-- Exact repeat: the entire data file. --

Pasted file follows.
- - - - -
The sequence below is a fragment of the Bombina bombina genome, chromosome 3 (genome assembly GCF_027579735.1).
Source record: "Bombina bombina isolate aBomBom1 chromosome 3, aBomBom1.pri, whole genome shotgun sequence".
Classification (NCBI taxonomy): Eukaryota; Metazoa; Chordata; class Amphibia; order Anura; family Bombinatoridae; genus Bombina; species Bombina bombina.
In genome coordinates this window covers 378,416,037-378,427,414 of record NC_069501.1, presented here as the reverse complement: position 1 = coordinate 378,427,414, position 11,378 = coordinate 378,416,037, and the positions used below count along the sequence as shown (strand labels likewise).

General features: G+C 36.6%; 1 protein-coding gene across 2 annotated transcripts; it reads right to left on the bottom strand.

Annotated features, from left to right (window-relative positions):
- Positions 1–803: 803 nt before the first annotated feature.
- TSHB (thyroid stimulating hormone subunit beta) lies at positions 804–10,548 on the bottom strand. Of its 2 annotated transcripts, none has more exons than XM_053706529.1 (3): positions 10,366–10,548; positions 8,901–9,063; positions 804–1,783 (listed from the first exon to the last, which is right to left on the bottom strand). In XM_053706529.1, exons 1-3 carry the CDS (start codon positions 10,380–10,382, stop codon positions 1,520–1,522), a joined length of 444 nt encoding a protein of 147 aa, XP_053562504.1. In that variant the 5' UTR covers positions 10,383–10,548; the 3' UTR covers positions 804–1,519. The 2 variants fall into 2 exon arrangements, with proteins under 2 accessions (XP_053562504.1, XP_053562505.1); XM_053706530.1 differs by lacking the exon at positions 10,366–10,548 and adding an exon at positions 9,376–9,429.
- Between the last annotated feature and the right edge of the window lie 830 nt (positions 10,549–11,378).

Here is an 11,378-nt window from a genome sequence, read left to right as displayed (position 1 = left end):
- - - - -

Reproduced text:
The sequence below is a fragment of the Bombina bombina genome, chromosome 3 (genome assembly GCF_027579735.1).
Source record: "Bombina bombina isolate aBomBom1 chromosome 3, aBomBom1.pri, whole genome shotgun sequence".
Classification (NCBI taxonomy): Eukaryota; Metazoa; Chordata; class Amphibia; order Anura; family Bombinatoridae; genus Bombina; species Bombina bombina.
In genome coordinates this window covers 378,416,037-378,427,414 of record NC_069501.1, presented here as the reverse complement: position 1 = coordinate 378,427,414, position 11,378 = coordinate 378,416,037, and the positions used below count along the sequence as shown (strand labels likewise).

General features: G+C 36.6%; 1 protein-coding gene across 2 annotated transcripts; it reads right to left on the bottom strand.

Annotated features, from left to right (window-relative positions):
- Positions 1–803: 803 nt before the first annotated feature.
- TSHB (thyroid stimulating hormone subunit beta) lies at positions 804–10,548 on the bottom strand. Of its 2 annotated transcripts, none has more exons than XM_053706529.1 (3): positions 10,366–10,548; positions 8,901–9,063; positions 804–1,783 (listed from the first exon to the last, which is right to left on the bottom strand). In XM_053706529.1, exons 1-3 carry the CDS (start codon positions 10,380–10,382, stop codon positions 1,520–1,522), a joined length of 444 nt encoding a protein of 147 aa, XP_053562504.1. In that variant the 5' UTR covers positions 10,383–10,548; the 3' UTR covers positions 804–1,519. The 2 variants fall into 2 exon arrangements, with proteins under 2 accessions (XP_053562504.1, XP_053562505.1); XM_053706530.1 differs by lacking the exon at positions 10,366–10,548 and adding an exon at positions 9,376–9,429.
- Between the last annotated feature and the right edge of the window lie 830 nt (positions 10,549–11,378).

Here is an 11,378-nt window from a genome sequence, read left to right as displayed (position 1 = left end):